I couldn’t sit still anymore after I realized that! I checked Facebook and found Mr. Aul’s profile, including a picture of his parents in their younger years. His mother appeared to be a beautiful woman of Hispano-American origin. That meant we couldn’t be related to him through her. And neither through his Irish paternal grandmother. Our connection had to be on his paternal Aul line. And that meant his paternal grandfather’s mother must have been Katharina Haas!
DNA is incredibly powerful, but DNA alone isn’t enough – you have to look for another, independent piece of evidence. Although I didn’t get a response from Mr. Aul, it occurred to me where else I could turn for help to: the Volga German forum! It’s the place for people with Volga German roots outside the US and Canada. (For English speaking descendants it would be easier to get help at AHSGR.) Members of the Volga German forum collect information about their ancestors and there are already numerous threads on certain family names and colonies. Thus, I wasn’t surprised to find out that a thread on Aul from Krasnoyar already existed and posted my request there:
Here is the translation:
“There is a person with the family name Aul among our DNA matches at Ancestry, whose grandfather Victor Aul was born in Krasnoyar in 1908 into the family of Heinrich (son of Konrad) Aul, b. 1882, and the family emigrated to the United States in 1912. Mr. Aul and my aunt share 142cM (he and I share 85cM), which makes him a 2C1R for my aunt and a 3C for me. On our side the connection must be through my great grandfather David Haas, who had a sister named Katharina and a brother named Peter. If the connection is through his paternal Aul line (there was no information about his mother), his great grandfather Heinrich Aul must have been the husband of Katharina Haas from Schoendorf (the sister of my great-grandfather and the aunt of my grandfather, the one who emigrated). Does anyone have access to the family books of Krasnoyar from that time and can help me to confirm my theory? Thank you very much in advance!”
In the meantime, I decided to continue my search at Ancestry and have a look at the 1930 US census. I did find a person named Heinrich/Henry Aul there, who was born in Russia in 1882, but he was married to a woman named Amelia and not Katharina. In addition, the peculiar name of one of his daughter’s “Badilja” has caught my eye.
Other documents from that time also listed Emilia/Amelia Rieb as his wife. What a setback! I just couldn’t believe it, because our DNA results were telling something different. For now, however, I had to accept what my eyes were seeing. Totally devastated, I then edited my post at the forum: “Update: It looks like we are not related through his paternal Aul line after all… According to the 1930 US census, the wife of Heinrich/Henry Aul was Amelia Rieb and not Katharina Haas. Were there any Rieb families in Krasnoyar?”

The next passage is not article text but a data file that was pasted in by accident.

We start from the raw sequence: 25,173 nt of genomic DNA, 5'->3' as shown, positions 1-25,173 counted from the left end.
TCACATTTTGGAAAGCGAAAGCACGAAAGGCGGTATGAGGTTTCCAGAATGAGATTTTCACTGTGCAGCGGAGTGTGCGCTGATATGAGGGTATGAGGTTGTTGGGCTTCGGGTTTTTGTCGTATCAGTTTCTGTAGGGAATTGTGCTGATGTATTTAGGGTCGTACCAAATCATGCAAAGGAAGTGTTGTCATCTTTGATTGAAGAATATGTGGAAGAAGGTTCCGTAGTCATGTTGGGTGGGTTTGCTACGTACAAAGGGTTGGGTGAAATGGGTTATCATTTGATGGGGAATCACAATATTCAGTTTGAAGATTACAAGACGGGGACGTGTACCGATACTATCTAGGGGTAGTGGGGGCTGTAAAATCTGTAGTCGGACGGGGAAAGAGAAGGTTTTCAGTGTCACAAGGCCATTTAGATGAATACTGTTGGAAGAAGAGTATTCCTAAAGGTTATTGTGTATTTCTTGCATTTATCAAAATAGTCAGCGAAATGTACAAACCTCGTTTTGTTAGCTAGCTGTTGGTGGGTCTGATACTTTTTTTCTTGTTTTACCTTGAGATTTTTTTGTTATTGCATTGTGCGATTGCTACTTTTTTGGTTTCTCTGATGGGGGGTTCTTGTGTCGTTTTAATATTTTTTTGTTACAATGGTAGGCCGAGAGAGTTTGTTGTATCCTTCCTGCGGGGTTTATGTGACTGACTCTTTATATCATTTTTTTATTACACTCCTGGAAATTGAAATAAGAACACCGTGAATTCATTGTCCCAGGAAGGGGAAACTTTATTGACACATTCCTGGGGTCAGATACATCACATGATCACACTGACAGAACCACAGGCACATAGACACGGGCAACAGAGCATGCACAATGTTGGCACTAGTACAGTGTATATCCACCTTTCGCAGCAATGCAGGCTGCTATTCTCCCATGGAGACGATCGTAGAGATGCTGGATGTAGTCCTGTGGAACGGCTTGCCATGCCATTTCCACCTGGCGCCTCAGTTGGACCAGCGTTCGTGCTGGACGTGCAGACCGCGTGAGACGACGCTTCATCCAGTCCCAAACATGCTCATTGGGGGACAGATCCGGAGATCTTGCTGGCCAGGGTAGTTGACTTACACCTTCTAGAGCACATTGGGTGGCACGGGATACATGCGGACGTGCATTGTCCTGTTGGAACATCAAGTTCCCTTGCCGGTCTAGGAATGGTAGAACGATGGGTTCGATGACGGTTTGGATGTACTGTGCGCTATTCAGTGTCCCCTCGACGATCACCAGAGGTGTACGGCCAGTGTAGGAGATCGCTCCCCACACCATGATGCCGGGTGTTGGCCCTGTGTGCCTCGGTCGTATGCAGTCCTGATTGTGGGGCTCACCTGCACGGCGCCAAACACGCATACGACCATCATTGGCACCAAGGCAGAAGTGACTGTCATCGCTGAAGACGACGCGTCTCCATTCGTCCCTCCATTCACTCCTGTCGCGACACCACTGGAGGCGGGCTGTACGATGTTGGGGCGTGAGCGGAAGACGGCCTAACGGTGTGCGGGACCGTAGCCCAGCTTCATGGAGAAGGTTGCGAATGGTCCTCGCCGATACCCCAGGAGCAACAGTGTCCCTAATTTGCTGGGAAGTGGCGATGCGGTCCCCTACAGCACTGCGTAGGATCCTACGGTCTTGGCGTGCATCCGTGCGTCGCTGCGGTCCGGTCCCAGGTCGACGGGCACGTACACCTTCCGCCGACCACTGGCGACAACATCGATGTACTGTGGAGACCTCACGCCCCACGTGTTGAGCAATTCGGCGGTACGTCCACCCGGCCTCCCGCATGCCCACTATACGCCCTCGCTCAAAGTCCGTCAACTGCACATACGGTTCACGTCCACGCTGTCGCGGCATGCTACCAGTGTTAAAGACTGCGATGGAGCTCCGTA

When I finished, I noticed that AndI, one of the forum’s admins (and no other than Andreas Idt, the author of a book on Volga German colonists “Auswanderung deutscher Kolonisten nach Russland im Jahre 1766” as it turned out later!), replied to my previous message:
“According to my notes, the parents of Viktor Aul, born 31.12.1908, were Heinrich Aul, born on 09.04.1882, and Katharina Elisabeth Haas, who were married in 1908, but I couldn’t connect her to any other Haas families from Krasnoyar. Presumably because she was from Schoendorf. It would be very interesting to find out more about her line. According to my notes, Heinrich Aul and Katharina Haas also had a daughter named Adele, b. 1910. ”
So it was Katharina Elisabeth Haas after all! What a dramatic turn of events! What a stroke of luck! My theory based on the DNA results was absolutely correct and finally everything started to make sense! Amelia Rieb must have been Heinrich Aul’s second wife and since they had to have been married in the US, I would surely find their marriage record! And the 19-year-old “Badilja” in the 1930 census must have been Adele! Most likely because the name was pronounced in Russian as Adelja.
Andreas Idt only had notes, but no copies of the original documents, because this Aul Haas family was one of his sidelines (the maiden name of Heinrich Aul’s mother was Idt). Another forum member advised me to contact Prof. Dr. Igor Pleve, because he reportedly had access to all family books from Krasnoyar and could email me a copy for a fee.
While I was waiting for Prof. Dr. Pleve’s answer, I continued to search Ancestry’s database for more US documents. You can get a copy of the passenger lists, naturalization records, censuses, as well as marriage, birth and death certificates there, and I would need almost everything to piece the puzzle together.
There was an entry from Jan 11th, 1912 on the passenger list of the SS Merion from Liverpool to Philadelphia about Heinrich Aul (29), his wife Katarina (23) and their two children Victor (3) and Adela (1):
Then, I also found the marriage record for Heinrich Aul and Amelia Rieb from 1913. Katharina Elisabeth Haas must have died during her first year in Chicago before reaching the age of 25 and leaving two little kids behind.
Next, I found two naturalization records for Henry Aul that listed all of his five children. His three younger girls were by his second wife. According to the naturalization records, he was a widower and the first record stated his wife’s name as “Elizabeth”, born on October 31, 1888 in “Schondorf, Russia”!
The second record stated his wife’s name as Amelia:
Prof. Dr. Pleve’s email rounded everything up. The left side lists male colonists of Krasnoyar, Heinrich (son of Konrad) Aul and his son Viktor, and the right side his wife Katharina Elisabeth Haas and daughter Adele:
Genetic genealogy and paper research were complementing each other perfectly! None of this would have been possible without a DNA test. Neither without the documents. However, each of them alone by itself wouldn’t have been enough!